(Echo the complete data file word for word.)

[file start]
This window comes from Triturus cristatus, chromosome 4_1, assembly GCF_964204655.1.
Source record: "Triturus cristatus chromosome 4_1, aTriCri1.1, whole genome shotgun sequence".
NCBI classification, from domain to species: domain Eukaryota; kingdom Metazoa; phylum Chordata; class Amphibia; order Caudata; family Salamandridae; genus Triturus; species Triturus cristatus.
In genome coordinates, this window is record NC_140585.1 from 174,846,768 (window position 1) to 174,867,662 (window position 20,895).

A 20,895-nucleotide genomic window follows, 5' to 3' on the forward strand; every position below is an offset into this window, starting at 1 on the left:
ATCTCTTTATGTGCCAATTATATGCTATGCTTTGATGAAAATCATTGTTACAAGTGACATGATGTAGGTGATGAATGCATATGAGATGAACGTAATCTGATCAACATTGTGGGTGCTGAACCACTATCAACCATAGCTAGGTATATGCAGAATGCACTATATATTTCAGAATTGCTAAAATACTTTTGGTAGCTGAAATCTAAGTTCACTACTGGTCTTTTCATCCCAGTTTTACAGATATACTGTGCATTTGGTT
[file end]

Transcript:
This window comes from Triturus cristatus, chromosome 4_1, assembly GCF_964204655.1.
Source record: "Triturus cristatus chromosome 4_1, aTriCri1.1, whole genome shotgun sequence".
NCBI classification, from domain to species: domain Eukaryota; kingdom Metazoa; phylum Chordata; class Amphibia; order Caudata; family Salamandridae; genus Triturus; species Triturus cristatus.
In genome coordinates, this window is record NC_140585.1 from 174,846,768 (window position 1) to 174,867,662 (window position 20,895).

A 20,895-nucleotide genomic window follows, 5' to 3' on the forward strand; every position below is an offset into this window, starting at 1 on the left:
ATCTCTTTATGTGCCAATTATATGCTATGCTTTGATGAAAATCATTGTTACAAGTGACATGATGTAGGTGATGAATGCATATGAGATGAACGTAATCTGATCAACATTGTGGGTGCTGAACCACTATCAACCATAGCTAGGTATATGCAGAATGCACTATATATTTCAGAATTGCTAAAATACTTTTGGTAGCTGAAATCTAAGTTCACTACTGGTCTTTTCATCCCAGTTTTACAGATATACTGTGCATTTGGTT